The Neon Demon is one of those horror films that isn’t quite horror. It’s a visceral experience, to be sure, and one that I wasn’t completely expecting. But in most ways, its horrors rest more with its depictions of beauty and ambition, and what those that crave both are willing to do for it.
Co-written and directed by Nicolas Winding Refn, The Neon Demon is the story of a young model named Jesse (Elle Fanning), freshly arrived in Los Angeles and looking to make money off of her beauty. Jesse is befriended by a make-up artist (Jena Malone) and soon finds herself represented by a big time agent (a criminally underused Christina Hendricks). The gigs come quick, as does the competition between rival models Gigi (Bella Heathcote) and Sarah (Abbey Lee).
The Neon Demon runs nearly two hours long and you definitely feel it at times. Refn goes for slow-moving tracking shots and close-ups of his young, beautiful star, oftentimes overstaying his welcome. There’s not a lot of complexity to the film, either; the story is somewhat underwritten and you wind up often wishing that something, anything, would just happen.
However, for its faults, and there are certainly a few, the movie also features strong performances from everyone involved. Fanning makes a compelling lead as we watch her character drift through there grime and glitz of the world she’s entered. Meanwhile, the always reliable Malone is nearly as interesting. She’s mastered the wan smile and the eyes that hint at mischief.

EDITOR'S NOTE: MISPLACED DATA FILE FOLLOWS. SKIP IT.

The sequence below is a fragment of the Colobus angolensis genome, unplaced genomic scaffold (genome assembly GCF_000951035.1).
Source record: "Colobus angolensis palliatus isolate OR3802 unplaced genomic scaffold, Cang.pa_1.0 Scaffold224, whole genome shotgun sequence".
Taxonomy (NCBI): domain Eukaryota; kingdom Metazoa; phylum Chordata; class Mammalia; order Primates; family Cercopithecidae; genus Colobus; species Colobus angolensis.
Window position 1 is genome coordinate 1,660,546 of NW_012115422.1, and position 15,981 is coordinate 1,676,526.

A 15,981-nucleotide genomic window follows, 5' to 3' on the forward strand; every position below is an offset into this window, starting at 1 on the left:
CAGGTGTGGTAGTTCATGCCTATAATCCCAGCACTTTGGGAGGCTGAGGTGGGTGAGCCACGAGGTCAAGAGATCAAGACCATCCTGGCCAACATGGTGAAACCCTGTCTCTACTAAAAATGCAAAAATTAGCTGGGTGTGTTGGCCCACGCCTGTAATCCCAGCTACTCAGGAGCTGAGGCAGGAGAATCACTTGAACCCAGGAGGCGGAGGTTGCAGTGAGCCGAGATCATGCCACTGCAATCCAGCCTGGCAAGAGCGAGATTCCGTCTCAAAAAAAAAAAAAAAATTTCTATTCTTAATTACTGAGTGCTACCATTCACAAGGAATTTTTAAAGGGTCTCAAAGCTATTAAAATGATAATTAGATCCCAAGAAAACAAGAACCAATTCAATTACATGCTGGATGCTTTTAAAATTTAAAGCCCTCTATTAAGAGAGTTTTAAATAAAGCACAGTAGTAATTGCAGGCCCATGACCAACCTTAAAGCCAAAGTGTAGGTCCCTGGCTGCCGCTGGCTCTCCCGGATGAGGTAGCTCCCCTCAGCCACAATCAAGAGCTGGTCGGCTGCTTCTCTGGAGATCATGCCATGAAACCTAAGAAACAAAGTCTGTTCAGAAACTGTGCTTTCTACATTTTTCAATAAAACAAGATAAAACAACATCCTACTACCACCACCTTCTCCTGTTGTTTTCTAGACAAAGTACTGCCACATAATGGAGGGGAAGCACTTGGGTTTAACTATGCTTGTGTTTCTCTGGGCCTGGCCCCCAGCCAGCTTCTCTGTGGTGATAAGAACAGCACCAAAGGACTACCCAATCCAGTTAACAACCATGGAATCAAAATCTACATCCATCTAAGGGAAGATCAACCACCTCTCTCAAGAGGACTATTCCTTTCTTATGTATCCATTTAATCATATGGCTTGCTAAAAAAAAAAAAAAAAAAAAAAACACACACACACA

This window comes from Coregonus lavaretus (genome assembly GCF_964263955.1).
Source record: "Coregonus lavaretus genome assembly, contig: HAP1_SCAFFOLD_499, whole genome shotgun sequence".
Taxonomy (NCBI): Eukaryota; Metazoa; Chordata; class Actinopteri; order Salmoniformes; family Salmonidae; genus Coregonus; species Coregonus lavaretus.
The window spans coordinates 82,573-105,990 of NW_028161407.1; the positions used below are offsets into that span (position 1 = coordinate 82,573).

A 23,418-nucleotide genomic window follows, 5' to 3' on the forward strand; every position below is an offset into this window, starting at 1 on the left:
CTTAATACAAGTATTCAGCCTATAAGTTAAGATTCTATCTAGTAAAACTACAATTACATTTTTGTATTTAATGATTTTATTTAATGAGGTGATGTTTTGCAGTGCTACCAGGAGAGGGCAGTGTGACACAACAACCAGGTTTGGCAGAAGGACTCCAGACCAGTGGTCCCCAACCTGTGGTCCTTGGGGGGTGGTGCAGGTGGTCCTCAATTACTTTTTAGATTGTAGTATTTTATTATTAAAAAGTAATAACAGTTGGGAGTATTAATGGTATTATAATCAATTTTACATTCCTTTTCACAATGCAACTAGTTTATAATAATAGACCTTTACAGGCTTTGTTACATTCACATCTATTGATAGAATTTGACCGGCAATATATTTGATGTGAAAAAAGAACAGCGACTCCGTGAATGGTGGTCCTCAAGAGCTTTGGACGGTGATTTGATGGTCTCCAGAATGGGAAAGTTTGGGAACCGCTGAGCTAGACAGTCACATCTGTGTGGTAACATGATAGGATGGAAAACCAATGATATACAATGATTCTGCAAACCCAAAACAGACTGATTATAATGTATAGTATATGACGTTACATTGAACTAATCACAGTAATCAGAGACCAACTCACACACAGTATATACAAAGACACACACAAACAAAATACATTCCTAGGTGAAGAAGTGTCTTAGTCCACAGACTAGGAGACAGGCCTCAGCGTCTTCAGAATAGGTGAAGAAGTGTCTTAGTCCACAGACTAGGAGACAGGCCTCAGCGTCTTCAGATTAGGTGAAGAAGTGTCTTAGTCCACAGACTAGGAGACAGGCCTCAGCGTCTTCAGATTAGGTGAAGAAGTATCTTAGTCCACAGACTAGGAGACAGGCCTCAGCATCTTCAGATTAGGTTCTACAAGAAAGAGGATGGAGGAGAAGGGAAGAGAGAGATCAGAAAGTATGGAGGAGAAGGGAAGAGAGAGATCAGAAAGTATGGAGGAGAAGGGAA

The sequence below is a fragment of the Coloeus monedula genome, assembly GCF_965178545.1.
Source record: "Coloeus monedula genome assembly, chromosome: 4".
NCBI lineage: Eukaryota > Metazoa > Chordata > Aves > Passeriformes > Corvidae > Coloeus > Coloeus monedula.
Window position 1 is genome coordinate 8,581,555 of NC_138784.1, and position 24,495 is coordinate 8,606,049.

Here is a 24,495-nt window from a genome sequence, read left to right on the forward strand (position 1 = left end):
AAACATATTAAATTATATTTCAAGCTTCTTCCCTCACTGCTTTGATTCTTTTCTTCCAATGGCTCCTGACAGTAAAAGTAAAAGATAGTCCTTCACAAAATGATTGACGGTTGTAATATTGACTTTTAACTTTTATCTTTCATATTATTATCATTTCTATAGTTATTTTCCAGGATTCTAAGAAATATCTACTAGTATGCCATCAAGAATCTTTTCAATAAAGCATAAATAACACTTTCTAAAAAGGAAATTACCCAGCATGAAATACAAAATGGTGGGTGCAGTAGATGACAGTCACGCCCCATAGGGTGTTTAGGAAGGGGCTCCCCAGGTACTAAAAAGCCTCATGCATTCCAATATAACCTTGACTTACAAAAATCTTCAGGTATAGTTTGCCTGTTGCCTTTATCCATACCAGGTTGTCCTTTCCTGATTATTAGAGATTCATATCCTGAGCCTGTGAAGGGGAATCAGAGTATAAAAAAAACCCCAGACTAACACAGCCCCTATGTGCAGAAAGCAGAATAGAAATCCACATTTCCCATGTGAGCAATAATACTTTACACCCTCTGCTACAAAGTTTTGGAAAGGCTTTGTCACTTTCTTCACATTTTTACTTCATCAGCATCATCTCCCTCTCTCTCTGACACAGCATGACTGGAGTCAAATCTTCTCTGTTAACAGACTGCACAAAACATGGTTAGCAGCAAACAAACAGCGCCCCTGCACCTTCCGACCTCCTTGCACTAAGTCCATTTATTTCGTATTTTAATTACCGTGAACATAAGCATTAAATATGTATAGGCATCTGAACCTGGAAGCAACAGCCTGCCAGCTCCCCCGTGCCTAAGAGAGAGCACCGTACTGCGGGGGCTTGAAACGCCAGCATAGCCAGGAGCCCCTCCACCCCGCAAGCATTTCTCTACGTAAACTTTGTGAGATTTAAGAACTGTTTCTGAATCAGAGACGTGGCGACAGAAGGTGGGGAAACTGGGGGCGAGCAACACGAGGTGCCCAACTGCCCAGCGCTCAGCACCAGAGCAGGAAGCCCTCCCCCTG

This being a Nicolas Winding Refn film, of course the look of The Neon Demon is absolutely gorgeous. Some have compared Refn’s work to that of David Lynch, and with this Los Angeles skyline looming large, it’s easy to see why. The film’s score is also an electronic masterpiece from composer Cliff Martinez. Rather than featuring any real standout moments or motifs, Martinez creates a mood for every scene that consistently works.
I went in with no knowledge of the story of The Neon Demon, and I haven’t given you any spoilers here that could potentially ruin things for you. I will say that there are some cringe-inducing moments to be sure, ones that allow for the movie to fall into that horror category. The moments that drag are worth waiting through, as the last 20 minutes are unpredictable, jarring, and entertaining for fans of the genre.